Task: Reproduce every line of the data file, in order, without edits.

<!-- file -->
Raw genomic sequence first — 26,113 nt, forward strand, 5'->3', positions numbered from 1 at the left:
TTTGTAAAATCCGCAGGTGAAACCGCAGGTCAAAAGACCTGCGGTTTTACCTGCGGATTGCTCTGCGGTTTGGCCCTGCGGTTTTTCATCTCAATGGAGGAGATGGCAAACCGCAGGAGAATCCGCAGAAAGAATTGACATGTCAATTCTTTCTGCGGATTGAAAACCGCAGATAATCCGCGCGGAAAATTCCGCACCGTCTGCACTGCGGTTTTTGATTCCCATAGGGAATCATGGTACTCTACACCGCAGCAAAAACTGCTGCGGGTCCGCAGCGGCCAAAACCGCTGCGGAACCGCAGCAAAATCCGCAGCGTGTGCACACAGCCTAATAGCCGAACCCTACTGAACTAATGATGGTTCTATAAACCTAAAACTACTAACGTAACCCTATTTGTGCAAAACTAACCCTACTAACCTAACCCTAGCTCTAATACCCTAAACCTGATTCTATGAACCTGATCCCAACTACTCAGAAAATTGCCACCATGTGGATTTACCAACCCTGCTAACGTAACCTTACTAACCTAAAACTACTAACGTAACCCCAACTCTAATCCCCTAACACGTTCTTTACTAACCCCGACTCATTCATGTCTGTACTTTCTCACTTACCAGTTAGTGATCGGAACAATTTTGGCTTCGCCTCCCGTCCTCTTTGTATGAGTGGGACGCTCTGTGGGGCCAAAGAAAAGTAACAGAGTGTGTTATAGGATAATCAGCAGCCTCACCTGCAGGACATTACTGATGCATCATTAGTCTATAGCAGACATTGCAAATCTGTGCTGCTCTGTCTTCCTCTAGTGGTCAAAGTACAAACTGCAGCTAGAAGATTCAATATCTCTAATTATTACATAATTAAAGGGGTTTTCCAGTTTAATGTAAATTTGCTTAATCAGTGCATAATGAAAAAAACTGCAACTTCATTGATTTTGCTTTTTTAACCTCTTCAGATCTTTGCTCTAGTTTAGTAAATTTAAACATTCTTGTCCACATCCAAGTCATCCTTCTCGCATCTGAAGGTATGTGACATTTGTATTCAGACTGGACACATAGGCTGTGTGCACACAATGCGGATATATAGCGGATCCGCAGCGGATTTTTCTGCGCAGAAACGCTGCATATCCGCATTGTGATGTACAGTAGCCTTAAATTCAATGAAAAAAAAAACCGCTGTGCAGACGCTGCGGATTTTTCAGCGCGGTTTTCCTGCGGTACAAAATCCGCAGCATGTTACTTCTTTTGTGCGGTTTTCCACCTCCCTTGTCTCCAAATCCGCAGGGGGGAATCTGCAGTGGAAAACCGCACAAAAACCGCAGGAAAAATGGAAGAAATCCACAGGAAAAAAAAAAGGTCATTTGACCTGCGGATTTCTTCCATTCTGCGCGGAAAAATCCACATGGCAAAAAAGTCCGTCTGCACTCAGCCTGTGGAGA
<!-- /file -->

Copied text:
Raw genomic sequence first — 26,113 nt, forward strand, 5'->3', positions numbered from 1 at the left:
TTTGTAAAATCCGCAGGTGAAACCGCAGGTCAAAAGACCTGCGGTTTTACCTGCGGATTGCTCTGCGGTTTGGCCCTGCGGTTTTTCATCTCAATGGAGGAGATGGCAAACCGCAGGAGAATCCGCAGAAAGAATTGACATGTCAATTCTTTCTGCGGATTGAAAACCGCAGATAATCCGCGCGGAAAATTCCGCACCGTCTGCACTGCGGTTTTTGATTCCCATAGGGAATCATGGTACTCTACACCGCAGCAAAAACTGCTGCGGGTCCGCAGCGGCCAAAACCGCTGCGGAACCGCAGCAAAATCCGCAGCGTGTGCACACAGCCTAATAGCCGAACCCTACTGAACTAATGATGGTTCTATAAACCTAAAACTACTAACGTAACCCTATTTGTGCAAAACTAACCCTACTAACCTAACCCTAGCTCTAATACCCTAAACCTGATTCTATGAACCTGATCCCAACTACTCAGAAAATTGCCACCATGTGGATTTACCAACCCTGCTAACGTAACCTTACTAACCTAAAACTACTAACGTAACCCCAACTCTAATCCCCTAACACGTTCTTTACTAACCCCGACTCATTCATGTCTGTACTTTCTCACTTACCAGTTAGTGATCGGAACAATTTTGGCTTCGCCTCCCGTCCTCTTTGTATGAGTGGGACGCTCTGTGGGGCCAAAGAAAAGTAACAGAGTGTGTTATAGGATAATCAGCAGCCTCACCTGCAGGACATTACTGATGCATCATTAGTCTATAGCAGACATTGCAAATCTGTGCTGCTCTGTCTTCCTCTAGTGGTCAAAGTACAAACTGCAGCTAGAAGATTCAATATCTCTAATTATTACATAATTAAAGGGGTTTTCCAGTTTAATGTAAATTTGCTTAATCAGTGCATAATGAAAAAAACTGCAACTTCATTGATTTTGCTTTTTTAACCTCTTCAGATCTTTGCTCTAGTTTAGTAAATTTAAACATTCTTGTCCACATCCAAGTCATCCTTCTCGCATCTGAAGGTATGTGACATTTGTATTCAGACTGGACACATAGGCTGTGTGCACACAATGCGGATATATAGCGGATCCGCAGCGGATTTTTCTGCGCAGAAACGCTGCATATCCGCATTGTGATGTACAGTAGCCTTAAATTCAATGAAAAAAAAAACCGCTGTGCAGACGCTGCGGATTTTTCAGCGCGGTTTTCCTGCGGTACAAAATCCGCAGCATGTTACTTCTTTTGTGCGGTTTTCCACCTCCCTTGTCTCCAAATCCGCAGGGGGGAATCTGCAGTGGAAAACCGCACAAAAACCGCAGGAAAAATGGAAGAAATCCACAGGAAAAAAAAAAGGTCATTTGACCTGCGGATTTCTTCCATTCTGCGCGGAAAAATCCACATGGCAAAAAAGTCCGTCTGCACTCAGCCTGTGGAGA